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  1. I have been on this program while on parole from 2011-2013. No person should be forced mentally to share private details of their personal life with total strangers. Also giving permission for a mental therapist to report to your parole agent that your not participating in group therapy because you don't have the financial mean to be in the group therapy. I was personally singled out and sent back three times for not having money and also sent back within the six month when you aren't to be sent according to state law. I will work to het this INSOMM's removed from this state. I also had twelve or thirteen parole agents with a fifteen month period. Thanks for your time.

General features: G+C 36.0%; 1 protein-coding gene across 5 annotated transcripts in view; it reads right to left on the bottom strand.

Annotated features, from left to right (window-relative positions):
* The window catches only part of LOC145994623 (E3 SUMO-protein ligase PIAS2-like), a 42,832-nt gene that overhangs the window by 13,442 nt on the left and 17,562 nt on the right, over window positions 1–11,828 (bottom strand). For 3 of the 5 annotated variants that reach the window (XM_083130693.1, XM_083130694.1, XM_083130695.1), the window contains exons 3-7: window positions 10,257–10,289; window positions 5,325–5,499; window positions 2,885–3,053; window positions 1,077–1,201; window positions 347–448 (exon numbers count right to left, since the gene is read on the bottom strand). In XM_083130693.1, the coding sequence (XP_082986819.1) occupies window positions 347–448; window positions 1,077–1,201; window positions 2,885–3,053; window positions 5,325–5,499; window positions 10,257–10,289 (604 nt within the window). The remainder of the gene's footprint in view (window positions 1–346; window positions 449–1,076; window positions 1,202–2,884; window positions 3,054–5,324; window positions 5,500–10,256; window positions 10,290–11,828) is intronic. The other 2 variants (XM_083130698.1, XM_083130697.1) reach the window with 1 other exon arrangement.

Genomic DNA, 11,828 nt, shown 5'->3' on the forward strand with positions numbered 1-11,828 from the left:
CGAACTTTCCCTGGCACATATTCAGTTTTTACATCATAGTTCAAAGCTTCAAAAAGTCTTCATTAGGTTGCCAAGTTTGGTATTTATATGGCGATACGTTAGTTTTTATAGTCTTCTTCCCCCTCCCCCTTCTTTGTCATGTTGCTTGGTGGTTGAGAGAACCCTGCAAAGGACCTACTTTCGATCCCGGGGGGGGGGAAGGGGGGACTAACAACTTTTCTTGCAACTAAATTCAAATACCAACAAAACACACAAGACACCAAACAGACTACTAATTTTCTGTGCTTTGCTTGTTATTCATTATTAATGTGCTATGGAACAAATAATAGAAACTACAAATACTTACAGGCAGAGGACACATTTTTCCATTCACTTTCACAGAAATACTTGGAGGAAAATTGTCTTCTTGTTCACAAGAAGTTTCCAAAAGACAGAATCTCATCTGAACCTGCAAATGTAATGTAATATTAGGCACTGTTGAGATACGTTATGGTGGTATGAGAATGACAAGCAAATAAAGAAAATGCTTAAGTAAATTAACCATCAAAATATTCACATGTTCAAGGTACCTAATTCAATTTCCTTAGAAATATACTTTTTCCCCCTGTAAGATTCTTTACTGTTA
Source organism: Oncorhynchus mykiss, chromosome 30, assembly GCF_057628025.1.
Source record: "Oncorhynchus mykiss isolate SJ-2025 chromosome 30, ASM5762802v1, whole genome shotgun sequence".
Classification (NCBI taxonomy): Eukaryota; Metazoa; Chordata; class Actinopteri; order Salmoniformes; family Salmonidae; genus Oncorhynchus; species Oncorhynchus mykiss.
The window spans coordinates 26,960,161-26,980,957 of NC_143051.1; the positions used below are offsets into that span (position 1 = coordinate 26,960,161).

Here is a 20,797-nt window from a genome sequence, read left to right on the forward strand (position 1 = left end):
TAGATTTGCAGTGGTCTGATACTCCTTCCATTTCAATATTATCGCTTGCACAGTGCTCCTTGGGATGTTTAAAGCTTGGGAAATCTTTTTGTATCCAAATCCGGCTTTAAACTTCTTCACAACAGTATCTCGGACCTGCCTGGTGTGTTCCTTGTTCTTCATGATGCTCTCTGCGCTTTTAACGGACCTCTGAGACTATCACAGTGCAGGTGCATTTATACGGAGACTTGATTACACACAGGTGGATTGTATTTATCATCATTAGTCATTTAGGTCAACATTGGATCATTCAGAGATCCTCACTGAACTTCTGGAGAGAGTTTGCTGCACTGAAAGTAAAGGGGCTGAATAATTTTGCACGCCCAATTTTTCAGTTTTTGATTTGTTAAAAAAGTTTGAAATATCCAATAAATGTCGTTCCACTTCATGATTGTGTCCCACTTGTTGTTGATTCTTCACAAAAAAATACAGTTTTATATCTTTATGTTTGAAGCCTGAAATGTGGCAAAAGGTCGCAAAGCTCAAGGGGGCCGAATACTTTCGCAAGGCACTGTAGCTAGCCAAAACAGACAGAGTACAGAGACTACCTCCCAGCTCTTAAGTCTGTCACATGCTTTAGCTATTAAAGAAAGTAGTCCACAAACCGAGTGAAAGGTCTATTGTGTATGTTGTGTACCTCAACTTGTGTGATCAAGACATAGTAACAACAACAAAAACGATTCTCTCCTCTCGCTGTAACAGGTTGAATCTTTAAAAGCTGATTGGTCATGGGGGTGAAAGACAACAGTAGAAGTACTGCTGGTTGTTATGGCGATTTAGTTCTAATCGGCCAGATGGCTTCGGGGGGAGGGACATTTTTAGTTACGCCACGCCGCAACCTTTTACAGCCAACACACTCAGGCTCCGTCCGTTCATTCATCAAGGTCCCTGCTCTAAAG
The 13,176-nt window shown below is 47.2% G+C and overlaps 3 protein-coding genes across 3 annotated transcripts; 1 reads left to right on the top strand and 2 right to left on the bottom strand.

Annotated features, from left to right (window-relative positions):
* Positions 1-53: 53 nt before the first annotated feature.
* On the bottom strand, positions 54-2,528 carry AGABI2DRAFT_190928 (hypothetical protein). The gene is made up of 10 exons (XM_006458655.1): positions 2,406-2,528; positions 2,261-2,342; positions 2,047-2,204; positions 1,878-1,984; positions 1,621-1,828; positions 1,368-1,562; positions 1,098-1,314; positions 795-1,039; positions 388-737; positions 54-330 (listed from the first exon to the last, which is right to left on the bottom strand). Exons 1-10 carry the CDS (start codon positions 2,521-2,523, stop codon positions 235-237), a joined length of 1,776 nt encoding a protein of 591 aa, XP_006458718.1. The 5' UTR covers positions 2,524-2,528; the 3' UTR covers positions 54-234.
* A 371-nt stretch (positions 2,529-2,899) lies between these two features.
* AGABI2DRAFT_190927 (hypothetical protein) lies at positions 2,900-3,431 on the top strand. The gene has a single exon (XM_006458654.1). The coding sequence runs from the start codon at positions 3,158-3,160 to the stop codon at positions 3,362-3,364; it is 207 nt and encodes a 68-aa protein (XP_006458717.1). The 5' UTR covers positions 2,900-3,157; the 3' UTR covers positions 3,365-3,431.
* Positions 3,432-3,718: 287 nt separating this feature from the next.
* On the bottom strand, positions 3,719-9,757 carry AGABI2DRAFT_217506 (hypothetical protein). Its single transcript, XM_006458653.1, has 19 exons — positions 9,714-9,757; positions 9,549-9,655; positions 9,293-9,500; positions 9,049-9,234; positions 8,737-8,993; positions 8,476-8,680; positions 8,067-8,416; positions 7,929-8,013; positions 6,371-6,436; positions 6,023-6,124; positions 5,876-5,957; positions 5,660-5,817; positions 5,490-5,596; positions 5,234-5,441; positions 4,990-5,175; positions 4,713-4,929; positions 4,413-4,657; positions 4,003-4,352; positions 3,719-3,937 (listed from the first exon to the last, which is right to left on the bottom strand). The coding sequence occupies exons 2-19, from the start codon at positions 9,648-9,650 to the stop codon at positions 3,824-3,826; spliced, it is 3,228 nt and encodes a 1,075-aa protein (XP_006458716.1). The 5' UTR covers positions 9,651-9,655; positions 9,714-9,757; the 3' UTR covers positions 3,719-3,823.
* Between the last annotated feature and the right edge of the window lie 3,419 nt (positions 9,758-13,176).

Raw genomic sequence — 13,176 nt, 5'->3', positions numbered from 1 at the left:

2. Our nation produces very few jurists of the caliber of Justice DOUGLAS and his peers these days. Here is that great civil libertarian, who recognized government as both a blessing and, when corrupted by ideological interests, a curse: "Once the investigator has only the conscience of government as a guide, the conscience can become ‘ravenous,’ as Cromwell, bent on destroying Thomas More, said in Bolt, A Man For All Seasons (1960), p. 120. The First Amendment mirrors many episodes where men, harried and harassed by government, sought refuge in their conscience, as these lines of Thomas More show: ‘MORE: And when we stand before God, and you are sent to Paradise for doing according to your conscience, *575 and I am damned for not doing according to mine, will you come with me, for fellowship? ‘CRANMER: So those of us whose names are there are damned, Sir Thomas? ‘MORE: I don't know, Your Grace. I have no window to look into another man's conscience. I condemn no one. ‘CRANMER: Then the matter is capable of question? ‘MORE: Certainly. ‘CRANMER: But that you owe obedience to your King is not capable of question. So weigh a doubt against a certainty—and sign. ‘MORE: Some men think the Earth is round, others think it flat; it is a matter capable of question. But if it is flat, will the King's command make it round? And if it is round, will the King's command flatten it? No, I will not sign.’ Id., pp. 132—133. DOUGLAS THEN WROTE: Where government is the Big Brother,11 privacy gives way to surveillance. **909 But our commitment is otherwise. *576 By the First Amendment we have staked our security on freedom to promote a multiplicity of ideas, to associate at will with kindred spirits, and to defy governmental intrusion into these precincts" Gibson v. Florida Legislative Investigation Comm., 372 U.S. 539, 574-76, 83 S. Ct. 889, 908-09, 9 L. Ed. 2d 929 (1963) Mr. Justice DOUGLAS, concurring. I write: Happy Memorial Day to all -- God please bless our fallen who lived and died to preserve constitutional governance in our wonderful series of Republics. And God open the eyes of those government officials who denounce the constitutions of these Republics by arbitrary actions arising out capricious motives.